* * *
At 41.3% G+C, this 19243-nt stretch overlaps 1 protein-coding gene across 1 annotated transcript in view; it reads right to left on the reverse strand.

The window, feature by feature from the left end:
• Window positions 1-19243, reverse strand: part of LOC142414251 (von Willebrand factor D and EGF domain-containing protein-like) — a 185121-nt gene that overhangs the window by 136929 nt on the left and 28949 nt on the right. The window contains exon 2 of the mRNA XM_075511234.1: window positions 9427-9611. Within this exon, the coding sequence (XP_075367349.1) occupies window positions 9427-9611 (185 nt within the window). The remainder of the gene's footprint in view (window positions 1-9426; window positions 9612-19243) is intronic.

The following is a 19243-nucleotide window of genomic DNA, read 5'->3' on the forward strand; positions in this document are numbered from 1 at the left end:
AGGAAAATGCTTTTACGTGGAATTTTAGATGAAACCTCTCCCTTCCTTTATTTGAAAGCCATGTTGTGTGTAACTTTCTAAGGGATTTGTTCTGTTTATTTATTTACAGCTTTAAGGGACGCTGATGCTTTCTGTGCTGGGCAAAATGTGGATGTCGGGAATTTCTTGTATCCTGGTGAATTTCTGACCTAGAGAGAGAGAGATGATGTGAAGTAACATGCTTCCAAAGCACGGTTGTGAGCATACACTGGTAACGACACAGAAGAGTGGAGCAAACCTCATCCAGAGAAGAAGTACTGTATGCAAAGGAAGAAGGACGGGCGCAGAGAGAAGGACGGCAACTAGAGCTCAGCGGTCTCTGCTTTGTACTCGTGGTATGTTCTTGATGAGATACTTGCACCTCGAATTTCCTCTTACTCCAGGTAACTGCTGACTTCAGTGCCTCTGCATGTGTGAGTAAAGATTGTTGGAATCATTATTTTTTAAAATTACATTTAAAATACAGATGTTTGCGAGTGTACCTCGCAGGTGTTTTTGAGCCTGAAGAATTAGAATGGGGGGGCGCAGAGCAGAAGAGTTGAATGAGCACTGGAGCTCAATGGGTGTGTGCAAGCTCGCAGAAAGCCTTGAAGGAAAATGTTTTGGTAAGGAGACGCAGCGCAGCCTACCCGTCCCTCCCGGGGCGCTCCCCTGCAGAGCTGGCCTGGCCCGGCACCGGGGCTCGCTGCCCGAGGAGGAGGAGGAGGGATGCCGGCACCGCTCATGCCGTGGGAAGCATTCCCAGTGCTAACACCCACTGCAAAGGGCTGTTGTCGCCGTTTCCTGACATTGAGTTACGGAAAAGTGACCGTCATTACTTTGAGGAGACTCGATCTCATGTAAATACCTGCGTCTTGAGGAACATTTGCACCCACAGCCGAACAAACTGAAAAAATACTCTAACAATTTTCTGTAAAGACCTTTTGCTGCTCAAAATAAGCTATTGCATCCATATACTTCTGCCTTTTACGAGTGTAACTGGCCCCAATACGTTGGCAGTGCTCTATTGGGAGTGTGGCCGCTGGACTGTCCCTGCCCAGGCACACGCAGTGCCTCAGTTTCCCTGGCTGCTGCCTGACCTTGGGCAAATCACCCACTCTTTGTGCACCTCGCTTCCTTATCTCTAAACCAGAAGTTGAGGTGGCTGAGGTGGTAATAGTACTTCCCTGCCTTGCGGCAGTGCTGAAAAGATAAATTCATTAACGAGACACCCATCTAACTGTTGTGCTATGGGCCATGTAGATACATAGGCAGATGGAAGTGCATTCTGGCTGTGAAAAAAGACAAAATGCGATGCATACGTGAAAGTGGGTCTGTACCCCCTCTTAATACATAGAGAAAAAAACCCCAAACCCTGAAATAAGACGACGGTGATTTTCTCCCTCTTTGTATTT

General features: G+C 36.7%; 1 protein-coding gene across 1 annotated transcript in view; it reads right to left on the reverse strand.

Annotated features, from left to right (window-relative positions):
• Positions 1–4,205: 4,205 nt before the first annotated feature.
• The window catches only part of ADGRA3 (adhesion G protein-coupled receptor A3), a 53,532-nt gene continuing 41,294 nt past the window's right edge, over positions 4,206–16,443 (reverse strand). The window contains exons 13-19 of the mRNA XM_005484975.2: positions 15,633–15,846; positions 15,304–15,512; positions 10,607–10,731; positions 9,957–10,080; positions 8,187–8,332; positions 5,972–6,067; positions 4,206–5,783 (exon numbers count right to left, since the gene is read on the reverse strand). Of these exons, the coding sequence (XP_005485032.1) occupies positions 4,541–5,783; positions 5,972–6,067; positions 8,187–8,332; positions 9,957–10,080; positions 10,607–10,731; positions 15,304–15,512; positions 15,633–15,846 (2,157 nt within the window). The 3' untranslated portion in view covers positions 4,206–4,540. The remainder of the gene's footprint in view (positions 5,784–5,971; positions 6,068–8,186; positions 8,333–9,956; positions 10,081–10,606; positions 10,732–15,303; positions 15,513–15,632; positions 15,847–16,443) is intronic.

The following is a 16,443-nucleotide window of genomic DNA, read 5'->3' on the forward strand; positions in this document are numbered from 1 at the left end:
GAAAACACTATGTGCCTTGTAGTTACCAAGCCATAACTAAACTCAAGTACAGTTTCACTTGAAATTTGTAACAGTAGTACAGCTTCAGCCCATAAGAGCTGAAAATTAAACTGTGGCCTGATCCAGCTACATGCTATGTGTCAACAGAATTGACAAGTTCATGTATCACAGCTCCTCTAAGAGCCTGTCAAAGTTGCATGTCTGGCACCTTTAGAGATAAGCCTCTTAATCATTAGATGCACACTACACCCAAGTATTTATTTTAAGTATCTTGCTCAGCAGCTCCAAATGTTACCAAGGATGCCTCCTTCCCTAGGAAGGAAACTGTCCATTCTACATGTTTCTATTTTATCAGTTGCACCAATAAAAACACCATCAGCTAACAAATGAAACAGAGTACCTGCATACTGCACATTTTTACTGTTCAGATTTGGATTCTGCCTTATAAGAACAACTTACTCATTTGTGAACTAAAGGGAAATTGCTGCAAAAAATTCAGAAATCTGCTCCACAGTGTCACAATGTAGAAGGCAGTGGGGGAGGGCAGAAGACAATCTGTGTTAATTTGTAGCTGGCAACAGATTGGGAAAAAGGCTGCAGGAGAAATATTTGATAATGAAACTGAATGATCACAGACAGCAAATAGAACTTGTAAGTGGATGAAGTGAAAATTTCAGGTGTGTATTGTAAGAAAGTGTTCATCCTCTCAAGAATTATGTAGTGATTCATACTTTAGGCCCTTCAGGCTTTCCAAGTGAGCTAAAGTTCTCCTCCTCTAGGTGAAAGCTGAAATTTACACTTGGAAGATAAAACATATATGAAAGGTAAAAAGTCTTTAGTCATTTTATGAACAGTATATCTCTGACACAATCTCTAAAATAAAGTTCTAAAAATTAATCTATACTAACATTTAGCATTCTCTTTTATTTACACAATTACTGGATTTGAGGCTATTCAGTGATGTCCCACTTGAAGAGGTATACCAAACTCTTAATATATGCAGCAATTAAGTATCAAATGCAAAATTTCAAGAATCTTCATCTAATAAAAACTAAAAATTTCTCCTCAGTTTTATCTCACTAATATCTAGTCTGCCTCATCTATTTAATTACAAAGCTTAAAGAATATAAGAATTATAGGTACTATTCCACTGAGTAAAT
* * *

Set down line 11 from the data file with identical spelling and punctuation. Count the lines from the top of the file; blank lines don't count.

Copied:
GAAAACACTATGTGCCTTGTAGTTACCAAGCCATAACTAAACTCAAGTACAGTTTCACTTGAAATTTGTAACAGTAGTACAGCTTCAGCCCATAAGAGCTGAAAATTAAACTGTGGCCTGATCCAGCTACATGCTATGTGTCAACAGAATTGACAAGTTCATGTATCACAGCTCCTCTAAGAGCCTGTCAAAGTTGCATGTCTGGCACCTTTAGAGATAAGCCTCTTAATCATTAGATGCACACTACACCCAAGTATTTATTTTAAGTATCTTGCTCAGCAGCTCCAAATGTTACCAAGGATGCCTCCTTCCCTAGGAAGGAAACTGTCCATTCTACATGTTTCTATTTTATCAGTTGCACCAATAAAAACACCATCAGCTAACAAATGAAACAGAGTACCTGCATACTGCACATTTTTACTGTTCAGATTTGGATTCTGCCTTATAAGAACAACTTACTCATTTGTGAACTAAAGGGAAATTGCTGCAAAAAATTCAGAAATCTGCTCCACAGTGTCACAATGTAGAAGGCAGTGGGGGAGGGCAGAAGACAATCTGTGTTAATTTGTAGCTGGCAACAGATTGGGAAAAAGGCTGCAGGAGAAATATTTGATAATGAAACTGAATGATCACAGACAGCAAATAGAACTTGTAAGTGGATGAAGTGAAAATTTCAGGTGTGTATTGTAAGAAAGTGTTCATCCTCTCAAGAATTATGTAGTGATTCATACTTTAGGCCCTTCAGGCTTTCCAAGTGAGCTAAAGTTCTCCTCCTCTAGGTGAAAGCTGAAATTTACACTTGGAAGATAAAACATATATGAAAGGTAAAAAGTCTTTAGTCATTTTATGAACAGTATATCTCTGACACAATCTCTAAAATAAAGTTCTAAAAATTAATCTATACTAACATTTAGCATTCTCTTTTATTTACACAATTACTGGATTTGAGGCTATTCAGTGATGTCCCACTTGAAGAGGTATACCAAACTCTTAATATATGCAGCAATTAAGTATCAAATGCAAAATTTCAAGAATCTTCATCTAATAAAAACTAAAAATTTCTCCTCAGTTTTATCTCACTAATATCTAGTCTGCCTCATCTATTTAATTACAAAGCTTAAAGAATATAAGAATTATAGGTACTATTCCACTGAGTAAAT